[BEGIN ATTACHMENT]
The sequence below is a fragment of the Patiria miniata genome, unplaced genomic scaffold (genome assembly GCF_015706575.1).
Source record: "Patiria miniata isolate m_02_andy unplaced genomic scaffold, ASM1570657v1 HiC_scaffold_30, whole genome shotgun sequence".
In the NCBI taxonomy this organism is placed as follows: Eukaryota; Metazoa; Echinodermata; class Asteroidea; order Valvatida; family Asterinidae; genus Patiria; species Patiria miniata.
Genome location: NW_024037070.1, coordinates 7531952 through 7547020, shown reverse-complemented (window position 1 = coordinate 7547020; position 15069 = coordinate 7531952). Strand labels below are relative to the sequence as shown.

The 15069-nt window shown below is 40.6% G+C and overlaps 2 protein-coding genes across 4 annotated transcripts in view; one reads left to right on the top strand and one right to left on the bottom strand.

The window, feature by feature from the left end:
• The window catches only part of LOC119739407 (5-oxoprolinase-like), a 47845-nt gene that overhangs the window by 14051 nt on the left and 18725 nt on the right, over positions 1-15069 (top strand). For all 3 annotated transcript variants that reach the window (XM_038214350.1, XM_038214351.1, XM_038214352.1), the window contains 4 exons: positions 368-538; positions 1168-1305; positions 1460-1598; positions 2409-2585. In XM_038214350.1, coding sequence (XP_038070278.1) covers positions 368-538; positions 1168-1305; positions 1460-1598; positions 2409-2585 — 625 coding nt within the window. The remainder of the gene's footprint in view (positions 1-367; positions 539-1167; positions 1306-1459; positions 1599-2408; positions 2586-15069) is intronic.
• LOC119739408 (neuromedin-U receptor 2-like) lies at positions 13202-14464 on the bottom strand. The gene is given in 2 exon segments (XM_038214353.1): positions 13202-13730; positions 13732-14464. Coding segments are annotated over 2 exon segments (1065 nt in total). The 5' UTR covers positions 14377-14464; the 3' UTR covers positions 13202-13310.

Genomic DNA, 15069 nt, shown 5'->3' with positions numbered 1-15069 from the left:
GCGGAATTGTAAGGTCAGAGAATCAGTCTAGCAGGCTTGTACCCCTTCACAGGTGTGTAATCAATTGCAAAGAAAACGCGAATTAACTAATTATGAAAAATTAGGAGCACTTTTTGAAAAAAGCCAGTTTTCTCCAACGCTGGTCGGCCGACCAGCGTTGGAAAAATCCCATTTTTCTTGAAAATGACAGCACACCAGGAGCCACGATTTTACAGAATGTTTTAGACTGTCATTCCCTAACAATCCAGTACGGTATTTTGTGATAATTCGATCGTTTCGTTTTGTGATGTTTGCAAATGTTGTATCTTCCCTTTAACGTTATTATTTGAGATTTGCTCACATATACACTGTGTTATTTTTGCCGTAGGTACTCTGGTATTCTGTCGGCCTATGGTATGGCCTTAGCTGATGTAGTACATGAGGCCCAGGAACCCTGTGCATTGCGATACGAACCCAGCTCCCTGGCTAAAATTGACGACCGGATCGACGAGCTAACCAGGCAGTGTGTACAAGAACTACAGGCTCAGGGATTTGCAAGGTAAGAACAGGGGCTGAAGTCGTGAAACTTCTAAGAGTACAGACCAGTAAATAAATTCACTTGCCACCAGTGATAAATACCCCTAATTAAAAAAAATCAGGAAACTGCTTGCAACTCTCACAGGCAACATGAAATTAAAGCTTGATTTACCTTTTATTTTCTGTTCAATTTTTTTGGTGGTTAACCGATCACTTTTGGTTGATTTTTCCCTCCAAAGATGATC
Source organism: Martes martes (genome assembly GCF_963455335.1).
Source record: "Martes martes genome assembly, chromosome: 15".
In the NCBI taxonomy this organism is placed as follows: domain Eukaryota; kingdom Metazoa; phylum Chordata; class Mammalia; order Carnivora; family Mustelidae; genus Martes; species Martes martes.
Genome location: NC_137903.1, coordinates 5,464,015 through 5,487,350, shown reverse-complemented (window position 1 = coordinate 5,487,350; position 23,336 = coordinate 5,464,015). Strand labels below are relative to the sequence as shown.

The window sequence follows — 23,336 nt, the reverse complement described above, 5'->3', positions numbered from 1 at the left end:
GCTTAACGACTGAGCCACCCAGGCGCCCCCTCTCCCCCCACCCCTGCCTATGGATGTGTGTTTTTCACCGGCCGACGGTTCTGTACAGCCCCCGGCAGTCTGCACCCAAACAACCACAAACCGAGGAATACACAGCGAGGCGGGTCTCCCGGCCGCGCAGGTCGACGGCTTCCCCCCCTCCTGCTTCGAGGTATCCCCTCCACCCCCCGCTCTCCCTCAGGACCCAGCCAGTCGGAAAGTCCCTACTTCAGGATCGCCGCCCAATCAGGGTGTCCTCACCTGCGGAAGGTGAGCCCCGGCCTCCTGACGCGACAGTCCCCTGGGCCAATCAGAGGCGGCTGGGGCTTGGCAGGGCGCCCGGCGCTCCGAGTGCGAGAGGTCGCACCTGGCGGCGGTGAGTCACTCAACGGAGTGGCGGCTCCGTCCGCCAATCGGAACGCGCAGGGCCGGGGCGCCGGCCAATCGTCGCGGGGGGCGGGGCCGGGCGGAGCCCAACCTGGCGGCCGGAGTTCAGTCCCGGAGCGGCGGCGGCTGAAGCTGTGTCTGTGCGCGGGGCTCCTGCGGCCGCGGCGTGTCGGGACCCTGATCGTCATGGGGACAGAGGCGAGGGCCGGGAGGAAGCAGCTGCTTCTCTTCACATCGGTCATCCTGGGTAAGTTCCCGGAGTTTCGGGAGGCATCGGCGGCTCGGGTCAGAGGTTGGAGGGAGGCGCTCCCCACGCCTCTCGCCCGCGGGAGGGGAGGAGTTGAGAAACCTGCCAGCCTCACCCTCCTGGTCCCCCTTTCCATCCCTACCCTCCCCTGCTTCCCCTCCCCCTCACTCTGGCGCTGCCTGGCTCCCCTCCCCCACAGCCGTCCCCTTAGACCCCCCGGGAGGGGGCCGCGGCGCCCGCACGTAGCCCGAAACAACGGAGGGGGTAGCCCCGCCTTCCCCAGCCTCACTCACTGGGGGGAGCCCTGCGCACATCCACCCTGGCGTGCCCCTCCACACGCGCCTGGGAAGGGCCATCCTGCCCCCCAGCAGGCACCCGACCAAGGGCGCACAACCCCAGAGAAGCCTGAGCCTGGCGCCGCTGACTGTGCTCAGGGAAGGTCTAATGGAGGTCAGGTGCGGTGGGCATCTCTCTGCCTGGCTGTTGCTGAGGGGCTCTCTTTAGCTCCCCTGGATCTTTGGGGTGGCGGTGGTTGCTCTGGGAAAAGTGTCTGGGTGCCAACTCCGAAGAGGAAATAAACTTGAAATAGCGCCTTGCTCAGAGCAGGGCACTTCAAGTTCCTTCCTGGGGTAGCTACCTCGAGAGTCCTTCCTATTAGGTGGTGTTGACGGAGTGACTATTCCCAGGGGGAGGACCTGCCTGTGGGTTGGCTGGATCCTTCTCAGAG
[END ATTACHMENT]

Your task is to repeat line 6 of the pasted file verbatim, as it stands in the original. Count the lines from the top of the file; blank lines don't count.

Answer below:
The window, feature by feature from the left end: